A Vision for Civility – A Conversation with Members of the Center Aisle Caucus

A public discussion with members of the Center Aisle Caucus.

line drawing of a person in a chair talking, audience members, and a person with a microphone



Charles F. Knight Center, Main Dining Room Washington University in St. Louis

One Brookings Drive
St. Louis, MO 63130

On Thursday, February 24, 2011, the John C. Danforth Center on Religion and Politics hosted a discussion with members of the Center Aisle Caucus; U.S. Rep. Jo Ann Emerson (R-MO), U.S. Rep. Russ Carnahan (D-MO), and U.S. Rep. William Lacy Clay (D-MO) about the roles that citizens, elected leaders, and the media can and should play in promoting civility in a democratic society – how we can all constructively engage in vigorous debates without demonizing those with whom we disagree.

The Center Aisle Caucus was formed in 2005 to provide a forum for building relationships among members.  Since then, the Caucus has hosted many thought-provoking guests and events.  Speakers have included former Speaker Tom Foley, House Minority Leader Bob Michel, Pulitzer Prize-winning author Doris Kearns Goodwin, pollster John Zogby, New York City Mayor Michael Bloomberg, as well as several ambassadors, authors, and policy experts.

About the Participants

U.S. Rep. Jo Ann Emerson is the first Republican woman to represent Missouri in Congress and has served eight-plus terms in the House of Representatives.  Congresswoman Emerson is a member of the Appropriations Committee, the Chairman of the Financial Services and General Government Subcommittee, and also sits on the Agriculture Subcommittee and Legislative Branch Subcommittee.  Currently, Congresswoman Emerson serves as chairperson of the NATO Parliamentary Assembly Committee on the Civil Dimension of Security.  She is co-chair of the Board of Directors for the Congressional Hunger Center, one of the nation’ s leading hunger relief organizations.  Jo Ann is also a founding member of the Bipartisan Congressional Retreat, whose mission is to foster better relations in Congress with Members from each party.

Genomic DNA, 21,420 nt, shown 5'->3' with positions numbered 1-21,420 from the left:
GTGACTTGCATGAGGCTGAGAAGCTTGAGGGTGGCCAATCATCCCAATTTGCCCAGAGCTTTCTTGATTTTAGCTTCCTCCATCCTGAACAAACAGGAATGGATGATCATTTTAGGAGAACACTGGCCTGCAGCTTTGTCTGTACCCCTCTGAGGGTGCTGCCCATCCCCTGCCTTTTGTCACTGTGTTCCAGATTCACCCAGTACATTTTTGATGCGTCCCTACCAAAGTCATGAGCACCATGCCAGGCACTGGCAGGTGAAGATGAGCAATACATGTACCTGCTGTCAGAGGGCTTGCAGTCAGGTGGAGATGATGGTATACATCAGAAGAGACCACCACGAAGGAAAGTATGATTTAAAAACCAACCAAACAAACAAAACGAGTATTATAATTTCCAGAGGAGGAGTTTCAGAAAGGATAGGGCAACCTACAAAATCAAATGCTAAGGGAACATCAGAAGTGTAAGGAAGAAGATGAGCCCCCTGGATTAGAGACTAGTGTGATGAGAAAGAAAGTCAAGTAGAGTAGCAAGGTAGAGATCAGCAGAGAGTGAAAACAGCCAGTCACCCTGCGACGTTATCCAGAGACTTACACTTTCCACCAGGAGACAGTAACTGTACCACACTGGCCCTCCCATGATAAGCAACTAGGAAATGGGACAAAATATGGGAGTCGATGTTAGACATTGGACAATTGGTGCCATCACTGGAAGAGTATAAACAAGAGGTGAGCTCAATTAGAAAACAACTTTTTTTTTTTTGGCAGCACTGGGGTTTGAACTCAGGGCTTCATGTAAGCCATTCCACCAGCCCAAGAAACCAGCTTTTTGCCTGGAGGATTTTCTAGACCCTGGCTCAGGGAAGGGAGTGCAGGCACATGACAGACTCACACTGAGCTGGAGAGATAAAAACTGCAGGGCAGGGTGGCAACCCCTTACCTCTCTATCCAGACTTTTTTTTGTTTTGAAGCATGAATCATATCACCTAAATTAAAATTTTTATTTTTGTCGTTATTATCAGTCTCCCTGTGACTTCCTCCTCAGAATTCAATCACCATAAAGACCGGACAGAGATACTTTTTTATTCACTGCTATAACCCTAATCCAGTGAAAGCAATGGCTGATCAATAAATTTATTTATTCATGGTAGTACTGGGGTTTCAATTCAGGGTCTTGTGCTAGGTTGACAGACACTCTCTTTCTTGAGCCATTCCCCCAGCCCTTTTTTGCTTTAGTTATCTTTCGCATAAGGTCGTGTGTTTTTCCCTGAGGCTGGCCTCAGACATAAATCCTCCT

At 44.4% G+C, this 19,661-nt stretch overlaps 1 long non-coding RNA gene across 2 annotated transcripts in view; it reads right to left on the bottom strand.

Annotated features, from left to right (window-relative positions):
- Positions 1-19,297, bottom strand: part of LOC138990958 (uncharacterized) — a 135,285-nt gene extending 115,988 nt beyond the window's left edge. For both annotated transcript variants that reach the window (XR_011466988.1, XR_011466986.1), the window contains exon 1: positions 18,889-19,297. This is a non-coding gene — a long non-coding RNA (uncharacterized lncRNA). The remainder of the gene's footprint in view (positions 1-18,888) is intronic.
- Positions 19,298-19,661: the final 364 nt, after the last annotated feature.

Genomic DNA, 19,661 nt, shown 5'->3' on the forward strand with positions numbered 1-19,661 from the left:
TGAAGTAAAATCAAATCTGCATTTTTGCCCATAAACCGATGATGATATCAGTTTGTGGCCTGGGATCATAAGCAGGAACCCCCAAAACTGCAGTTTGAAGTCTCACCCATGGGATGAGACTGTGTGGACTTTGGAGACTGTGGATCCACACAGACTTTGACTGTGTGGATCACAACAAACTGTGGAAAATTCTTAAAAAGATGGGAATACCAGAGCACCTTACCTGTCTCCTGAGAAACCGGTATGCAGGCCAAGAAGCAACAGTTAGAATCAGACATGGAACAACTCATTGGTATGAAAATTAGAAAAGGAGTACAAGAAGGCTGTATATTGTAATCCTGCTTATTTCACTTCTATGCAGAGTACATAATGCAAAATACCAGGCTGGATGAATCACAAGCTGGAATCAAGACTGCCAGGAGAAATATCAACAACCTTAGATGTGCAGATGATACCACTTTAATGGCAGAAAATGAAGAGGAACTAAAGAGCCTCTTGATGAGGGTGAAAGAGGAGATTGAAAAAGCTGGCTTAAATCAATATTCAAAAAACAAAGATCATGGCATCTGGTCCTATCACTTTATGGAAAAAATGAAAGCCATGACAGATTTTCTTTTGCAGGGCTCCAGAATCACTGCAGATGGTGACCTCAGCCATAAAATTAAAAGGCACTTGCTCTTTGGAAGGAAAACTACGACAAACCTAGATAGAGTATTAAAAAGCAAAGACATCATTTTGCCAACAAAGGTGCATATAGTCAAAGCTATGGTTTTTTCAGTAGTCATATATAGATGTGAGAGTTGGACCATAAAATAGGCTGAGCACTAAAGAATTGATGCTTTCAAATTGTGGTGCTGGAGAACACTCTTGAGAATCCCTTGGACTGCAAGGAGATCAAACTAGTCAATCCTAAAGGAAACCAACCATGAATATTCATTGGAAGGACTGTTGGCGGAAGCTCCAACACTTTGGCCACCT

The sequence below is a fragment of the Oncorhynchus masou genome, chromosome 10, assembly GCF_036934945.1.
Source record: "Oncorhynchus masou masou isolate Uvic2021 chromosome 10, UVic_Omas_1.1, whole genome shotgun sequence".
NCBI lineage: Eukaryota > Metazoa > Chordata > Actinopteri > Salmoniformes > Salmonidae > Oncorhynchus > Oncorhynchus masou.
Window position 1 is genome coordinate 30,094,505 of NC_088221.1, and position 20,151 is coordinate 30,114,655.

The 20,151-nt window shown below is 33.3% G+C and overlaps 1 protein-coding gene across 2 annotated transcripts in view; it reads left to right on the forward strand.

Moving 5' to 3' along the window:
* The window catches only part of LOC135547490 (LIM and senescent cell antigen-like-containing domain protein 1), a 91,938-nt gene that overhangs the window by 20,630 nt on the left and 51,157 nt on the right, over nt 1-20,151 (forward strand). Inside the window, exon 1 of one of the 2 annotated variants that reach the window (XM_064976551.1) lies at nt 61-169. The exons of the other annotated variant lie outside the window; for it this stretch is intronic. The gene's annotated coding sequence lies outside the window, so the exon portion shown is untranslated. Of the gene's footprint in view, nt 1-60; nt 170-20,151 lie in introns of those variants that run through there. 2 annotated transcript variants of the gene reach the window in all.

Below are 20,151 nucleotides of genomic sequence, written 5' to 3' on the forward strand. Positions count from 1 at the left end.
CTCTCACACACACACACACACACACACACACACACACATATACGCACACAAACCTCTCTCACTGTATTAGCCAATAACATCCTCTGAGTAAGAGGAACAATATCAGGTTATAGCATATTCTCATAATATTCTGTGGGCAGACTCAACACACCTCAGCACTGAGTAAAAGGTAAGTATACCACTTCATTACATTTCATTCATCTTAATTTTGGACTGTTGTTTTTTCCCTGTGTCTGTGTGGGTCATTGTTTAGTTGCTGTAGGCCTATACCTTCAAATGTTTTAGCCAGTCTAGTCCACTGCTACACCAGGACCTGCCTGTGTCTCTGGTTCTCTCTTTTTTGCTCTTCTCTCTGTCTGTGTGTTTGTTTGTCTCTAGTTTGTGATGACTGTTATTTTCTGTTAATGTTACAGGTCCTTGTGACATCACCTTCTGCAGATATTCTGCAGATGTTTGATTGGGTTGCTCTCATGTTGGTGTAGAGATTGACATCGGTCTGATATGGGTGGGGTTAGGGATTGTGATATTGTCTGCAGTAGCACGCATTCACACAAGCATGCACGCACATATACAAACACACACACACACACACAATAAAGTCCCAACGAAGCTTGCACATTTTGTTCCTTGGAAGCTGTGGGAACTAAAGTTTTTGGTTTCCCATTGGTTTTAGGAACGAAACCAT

U.S. Rep. Russ Carnahan was elected to the U.S. House of Representatives in 2004 and has worked to help families and businesses throughout the greater St. Louis region by supporting strong economic development, encouraging innovation, and preserving national security through greater international engagement.  Carnahan serves on the Transportation and Infrastructure Committee, the Veteran Affairs Committee, and is Ranking Member on the Foreign Affairs Subcommittee on Investigations and Oversight, where he has called for a strict accounting of the rebuilding efforts in Iraq and Afghanistan.  Carnahan has promoted the St. Louis region as a hub for innovation, particularly in developing new, clean sources of energy that will create jobs, cut energy costs for families and business, and reduce our dependence on foreign oil.

U.S. Rep. Lacy Clay was first elected to the U.S. House of Representatives in 2000, succeeding his father, the Honorable Bill Clay, who served for 32 years and was a founding member of the Congressional Black Caucus.  Prior to his election to the U.S. House, Clay served for 17 years in both chambers of the Missouri Legislature.  Clay was selected to join the House Democratic leadership team where he serves as one of eight Deputy Democratic Whips.  He is tasked with coordinating votes among delegations in Region IV, which includes Missouri, Illinois, Indiana, Oklahoma, and Kansas.  Clay serves on the Oversight and Government Reform Committee, which has major oversight and investigative responsibilities for the operations of the federal government.  Clay is also a member of the Financial Services Committee, where he serves as the ranking member on the Subcommittee on Domestic Monetary Policy.  The Financial Services Committee has broad jurisdiction over banking, insurance, investment firms, pensions, consumer credit, and capital markets.

Professor Wayne Fields, founding director of the John C. Danforth Center on Religion and Politics joined the English Department at Washington University as an instructor in 1968.  Still teaching at Washington University 43 years later, he has since served as Chair of the Department of English, Dean of University College and as Director of that same College’s Master of Liberal Arts Program.  He helped establish the American Culture Studies Program in 1996, and functioned as its Director until 2008.  He also helmed the Democracy and Citizenship Initiative from 2008-2010 before taking on his current responsibilities with the John C. Danforth Center on Religion & Politics in January of 2010.

This event is being co-sponsored by the Assembly Series, the Gephardt Institute for Public Service, and the School of Law at Washington University in St. Louis.  The presentation is free and open to the public; RSVPs are not required.